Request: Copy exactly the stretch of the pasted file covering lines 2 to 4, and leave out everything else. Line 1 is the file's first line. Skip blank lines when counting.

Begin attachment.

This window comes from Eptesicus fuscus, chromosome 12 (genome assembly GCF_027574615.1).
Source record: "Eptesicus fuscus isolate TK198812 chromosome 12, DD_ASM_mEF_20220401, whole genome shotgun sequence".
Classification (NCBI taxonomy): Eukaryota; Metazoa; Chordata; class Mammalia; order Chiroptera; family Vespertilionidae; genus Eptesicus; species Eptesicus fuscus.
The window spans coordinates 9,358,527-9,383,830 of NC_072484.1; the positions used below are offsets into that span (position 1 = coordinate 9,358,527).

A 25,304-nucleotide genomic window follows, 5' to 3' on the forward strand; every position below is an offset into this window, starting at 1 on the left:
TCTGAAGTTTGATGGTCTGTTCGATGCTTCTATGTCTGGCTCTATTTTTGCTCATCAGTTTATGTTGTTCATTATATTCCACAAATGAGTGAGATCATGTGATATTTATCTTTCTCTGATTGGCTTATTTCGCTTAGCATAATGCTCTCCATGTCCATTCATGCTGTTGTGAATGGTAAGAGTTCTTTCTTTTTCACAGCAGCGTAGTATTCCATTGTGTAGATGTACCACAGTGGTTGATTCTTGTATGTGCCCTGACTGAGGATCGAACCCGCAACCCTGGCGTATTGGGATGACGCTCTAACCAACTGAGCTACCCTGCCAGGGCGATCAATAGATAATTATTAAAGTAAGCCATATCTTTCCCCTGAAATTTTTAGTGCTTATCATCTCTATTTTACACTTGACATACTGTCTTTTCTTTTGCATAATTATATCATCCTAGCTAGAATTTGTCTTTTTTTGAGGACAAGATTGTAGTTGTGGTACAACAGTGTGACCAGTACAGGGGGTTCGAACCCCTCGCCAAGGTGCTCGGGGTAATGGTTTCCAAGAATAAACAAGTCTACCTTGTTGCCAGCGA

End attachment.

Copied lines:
Source record: "Eptesicus fuscus isolate TK198812 chromosome 12, DD_ASM_mEF_20220401, whole genome shotgun sequence".
Classification (NCBI taxonomy): Eukaryota; Metazoa; Chordata; class Mammalia; order Chiroptera; family Vespertilionidae; genus Eptesicus; species Eptesicus fuscus.
The window spans coordinates 9,358,527-9,383,830 of NC_072484.1; the positions used below are offsets into that span (position 1 = coordinate 9,358,527).